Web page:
Complexity of a glove
The structural glove is a very complex piece of PPE in design and construction. Some gloves have as many as five carefully placed layers of materials to provide thermal protection. These pieces are designed to provide hand protection under many mutually exclusive situations. The design and construction of the various pieces are co-dependent and each layer of effectiveness is dependent on the layers and pieces. It is very much like a football offensive play in coordination. All of the smaller components have to work in conjunction so that the larger design is achieved, but modern materials and design do not provide the thermal protection and dexterity desired.

Another important piece of this glove protection puzzle is fit. Proper fit is vital for proper protection. NFPA 1971 has put lots of direct effort into the fit of structural gloves, but there seems to be more complaints of hot hands than ever before. I did some research into these claims by asking firefighters about their experiences of hot hands or burns. The most common underlying factor seemed to be poor fit — specifically, the selection of a glove that is too small. The selection of gloves that are too small seems to stem from the belief of some firefighters that they will offer better dexterity. The selection seems to be more prevalent with the composite outer shell gloves instead of the animal skin outer shell gloves because the composite gloves will stretch.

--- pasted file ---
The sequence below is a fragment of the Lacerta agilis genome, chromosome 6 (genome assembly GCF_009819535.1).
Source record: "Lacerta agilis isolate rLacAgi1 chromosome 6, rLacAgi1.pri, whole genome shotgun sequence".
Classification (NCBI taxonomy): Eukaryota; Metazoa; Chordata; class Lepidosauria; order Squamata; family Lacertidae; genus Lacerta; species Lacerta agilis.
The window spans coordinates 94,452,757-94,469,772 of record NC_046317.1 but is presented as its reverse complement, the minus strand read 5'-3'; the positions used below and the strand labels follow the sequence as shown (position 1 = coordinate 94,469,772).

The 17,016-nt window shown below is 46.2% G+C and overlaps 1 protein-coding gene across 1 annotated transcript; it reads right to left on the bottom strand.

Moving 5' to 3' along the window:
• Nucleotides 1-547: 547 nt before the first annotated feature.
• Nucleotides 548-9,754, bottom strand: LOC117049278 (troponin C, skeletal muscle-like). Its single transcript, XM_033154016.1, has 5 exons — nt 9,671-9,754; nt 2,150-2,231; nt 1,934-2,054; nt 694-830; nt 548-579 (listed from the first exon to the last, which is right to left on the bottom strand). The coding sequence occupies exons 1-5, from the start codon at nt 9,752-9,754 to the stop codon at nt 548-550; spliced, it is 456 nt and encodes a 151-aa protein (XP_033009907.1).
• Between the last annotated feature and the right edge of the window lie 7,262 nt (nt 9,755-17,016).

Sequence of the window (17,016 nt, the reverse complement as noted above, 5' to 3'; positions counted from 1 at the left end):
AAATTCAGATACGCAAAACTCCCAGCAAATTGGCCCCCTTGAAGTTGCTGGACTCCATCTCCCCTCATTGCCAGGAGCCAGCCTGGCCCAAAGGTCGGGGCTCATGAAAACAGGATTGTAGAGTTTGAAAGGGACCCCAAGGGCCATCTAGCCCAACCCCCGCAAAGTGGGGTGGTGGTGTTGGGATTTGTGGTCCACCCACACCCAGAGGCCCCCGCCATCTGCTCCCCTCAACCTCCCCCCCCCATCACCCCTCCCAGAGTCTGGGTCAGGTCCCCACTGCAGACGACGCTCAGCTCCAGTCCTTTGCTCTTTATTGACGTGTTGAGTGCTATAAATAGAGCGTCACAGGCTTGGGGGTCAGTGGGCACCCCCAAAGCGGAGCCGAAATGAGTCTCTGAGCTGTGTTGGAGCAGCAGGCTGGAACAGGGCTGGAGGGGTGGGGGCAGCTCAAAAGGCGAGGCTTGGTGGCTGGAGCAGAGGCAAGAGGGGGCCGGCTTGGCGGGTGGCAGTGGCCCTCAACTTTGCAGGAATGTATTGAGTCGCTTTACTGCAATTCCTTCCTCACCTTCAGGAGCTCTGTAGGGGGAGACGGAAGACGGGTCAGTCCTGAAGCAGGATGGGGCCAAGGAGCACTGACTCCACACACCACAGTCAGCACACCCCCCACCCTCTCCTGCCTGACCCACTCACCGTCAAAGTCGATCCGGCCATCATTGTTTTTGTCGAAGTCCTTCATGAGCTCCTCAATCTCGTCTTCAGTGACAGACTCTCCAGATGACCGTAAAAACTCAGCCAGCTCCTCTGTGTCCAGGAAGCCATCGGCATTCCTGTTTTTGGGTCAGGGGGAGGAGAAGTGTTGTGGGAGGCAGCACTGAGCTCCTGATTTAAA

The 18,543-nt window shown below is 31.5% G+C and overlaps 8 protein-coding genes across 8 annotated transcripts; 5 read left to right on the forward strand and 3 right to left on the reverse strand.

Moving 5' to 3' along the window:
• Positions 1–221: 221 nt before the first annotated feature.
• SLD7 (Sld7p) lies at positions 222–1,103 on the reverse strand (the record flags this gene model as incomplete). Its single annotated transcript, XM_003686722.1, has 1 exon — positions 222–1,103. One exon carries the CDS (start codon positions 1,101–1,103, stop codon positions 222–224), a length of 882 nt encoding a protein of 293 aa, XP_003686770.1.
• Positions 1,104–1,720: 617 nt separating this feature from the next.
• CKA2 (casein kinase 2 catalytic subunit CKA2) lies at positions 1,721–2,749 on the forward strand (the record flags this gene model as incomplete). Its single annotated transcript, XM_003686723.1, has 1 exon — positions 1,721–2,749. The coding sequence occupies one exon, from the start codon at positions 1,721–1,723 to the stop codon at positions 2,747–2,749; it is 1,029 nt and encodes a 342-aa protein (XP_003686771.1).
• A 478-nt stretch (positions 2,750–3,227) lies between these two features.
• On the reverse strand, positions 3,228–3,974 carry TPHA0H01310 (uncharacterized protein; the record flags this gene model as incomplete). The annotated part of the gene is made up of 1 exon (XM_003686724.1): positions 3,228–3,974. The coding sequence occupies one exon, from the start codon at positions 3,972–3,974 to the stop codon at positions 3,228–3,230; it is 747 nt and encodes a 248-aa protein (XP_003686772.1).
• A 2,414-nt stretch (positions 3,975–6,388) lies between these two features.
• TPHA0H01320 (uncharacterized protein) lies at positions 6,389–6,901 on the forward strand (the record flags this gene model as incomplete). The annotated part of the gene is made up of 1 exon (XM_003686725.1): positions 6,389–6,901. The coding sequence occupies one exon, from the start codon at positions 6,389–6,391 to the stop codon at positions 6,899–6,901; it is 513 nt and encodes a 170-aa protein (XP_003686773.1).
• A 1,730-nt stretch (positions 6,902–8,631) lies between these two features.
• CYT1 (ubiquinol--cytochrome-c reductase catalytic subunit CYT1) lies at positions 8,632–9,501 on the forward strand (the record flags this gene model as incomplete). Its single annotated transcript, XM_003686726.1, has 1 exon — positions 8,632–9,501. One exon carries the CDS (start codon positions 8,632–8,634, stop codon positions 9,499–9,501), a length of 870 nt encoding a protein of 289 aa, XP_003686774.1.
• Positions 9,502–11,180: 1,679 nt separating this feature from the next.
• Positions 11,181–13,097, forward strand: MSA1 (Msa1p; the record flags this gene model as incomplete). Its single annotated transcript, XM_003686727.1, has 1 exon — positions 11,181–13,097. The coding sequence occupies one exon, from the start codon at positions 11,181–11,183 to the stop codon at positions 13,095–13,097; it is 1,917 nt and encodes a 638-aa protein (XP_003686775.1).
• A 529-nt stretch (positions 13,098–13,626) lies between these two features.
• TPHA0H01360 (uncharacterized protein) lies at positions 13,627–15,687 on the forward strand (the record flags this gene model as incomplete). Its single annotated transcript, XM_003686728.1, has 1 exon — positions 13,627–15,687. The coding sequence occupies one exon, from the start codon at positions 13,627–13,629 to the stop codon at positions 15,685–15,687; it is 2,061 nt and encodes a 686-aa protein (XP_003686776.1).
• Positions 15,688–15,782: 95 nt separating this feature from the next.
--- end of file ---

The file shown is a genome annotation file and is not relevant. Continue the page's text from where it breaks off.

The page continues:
What levels of protection should gloves provide?
The fire department is an all service provider. We do it all. Not all pieces of our PPE have that luxury. Structural gloves have a limited ability to protect from high radiant heat and heat with compression, and have limited ease of doffing and donning, comfort, waterproofness, and dexterity all at the same time. The laws of physics are to blame. So what does the fire service want in a structural glove? What are the most important features in a structural glove and what tradeoffs is the fire service willing to make?

These questions are very important and I am asking and looking for feedback. Many firefighters are skeptical about providing input, believing it will never reach the decision makers. Any input to this column and the survey will go directly to the decision makers and will be used to make decisions on glove performance requirements. The Task Group on Gloves is asking for input and is open to all opinions — please share yours by either e-mailing me or filling out our short survey.

About the author

Captain Mike McKenna has more than 31 years of professional fire service experience including 19 years as a fire captain and seven years as a fire district safety officer. Capt. McKenna has been instructing Fire Technology at American River College since 2000, and has more than 16 years of fire service program management and problem solving and solution development.

Capt. McKenna has been involved with the NFPA fire service standards development since 1988 and sits as a member of NFPA 1971 and NFPA 1801. He has published several articles on firefighter issues and has developed risk management solutions as a Fire Service Risk Management Consultant for Bragg & Associates of Roseville, Calif. Capt. McKenna can be contacted via e-mail at